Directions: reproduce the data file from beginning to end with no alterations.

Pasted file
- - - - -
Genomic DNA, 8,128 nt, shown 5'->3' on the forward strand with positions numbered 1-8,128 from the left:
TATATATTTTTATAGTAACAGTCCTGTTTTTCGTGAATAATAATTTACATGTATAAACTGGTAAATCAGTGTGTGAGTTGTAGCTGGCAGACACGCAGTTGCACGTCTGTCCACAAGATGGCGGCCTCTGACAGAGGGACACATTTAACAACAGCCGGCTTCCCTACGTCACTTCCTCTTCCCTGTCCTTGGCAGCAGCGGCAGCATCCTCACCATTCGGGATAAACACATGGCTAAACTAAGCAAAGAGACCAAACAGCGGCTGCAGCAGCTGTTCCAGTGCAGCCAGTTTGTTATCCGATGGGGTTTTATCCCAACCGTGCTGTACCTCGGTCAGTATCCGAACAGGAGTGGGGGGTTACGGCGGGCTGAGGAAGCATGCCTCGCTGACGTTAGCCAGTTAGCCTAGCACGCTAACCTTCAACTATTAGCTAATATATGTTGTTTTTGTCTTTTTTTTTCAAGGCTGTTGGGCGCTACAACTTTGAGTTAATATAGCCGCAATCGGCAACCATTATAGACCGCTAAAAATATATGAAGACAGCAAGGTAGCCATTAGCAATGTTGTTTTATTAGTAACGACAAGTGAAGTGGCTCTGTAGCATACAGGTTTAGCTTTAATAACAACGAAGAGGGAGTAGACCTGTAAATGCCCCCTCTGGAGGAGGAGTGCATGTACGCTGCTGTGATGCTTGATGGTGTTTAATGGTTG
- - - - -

Genomic DNA, 8,128 nt, shown 5'->3' on the forward strand with positions numbered 1-8,128 from the left:
TATATATTTTTATAGTAACAGTCCTGTTTTTCGTGAATAATAATTTACATGTATAAACTGGTAAATCAGTGTGTGAGTTGTAGCTGGCAGACACGCAGTTGCACGTCTGTCCACAAGATGGCGGCCTCTGACAGAGGGACACATTTAACAACAGCCGGCTTCCCTACGTCACTTCCTCTTCCCTGTCCTTGGCAGCAGCGGCAGCATCCTCACCATTCGGGATAAACACATGGCTAAACTAAGCAAAGAGACCAAACAGCGGCTGCAGCAGCTGTTCCAGTGCAGCCAGTTTGTTATCCGATGGGGTTTTATCCCAACCGTGCTGTACCTCGGTCAGTATCCGAACAGGAGTGGGGGGTTACGGCGGGCTGAGGAAGCATGCCTCGCTGACGTTAGCCAGTTAGCCTAGCACGCTAACCTTCAACTATTAGCTAATATATGTTGTTTTTGTCTTTTTTTTTCAAGGCTGTTGGGCGCTACAACTTTGAGTTAATATAGCCGCAATCGGCAACCATTATAGACCGCTAAAAATATATGAAGACAGCAAGGTAGCCATTAGCAATGTTGTTTTATTAGTAACGACAAGTGAAGTGGCTCTGTAGCATACAGGTTTAGCTTTAATAACAACGAAGAGGGAGTAGACCTGTAAATGCCCCCTCTGGAGGAGGAGTGCATGTACGCTGCTGTGATGCTTGATGGTGTTTAATGGTTG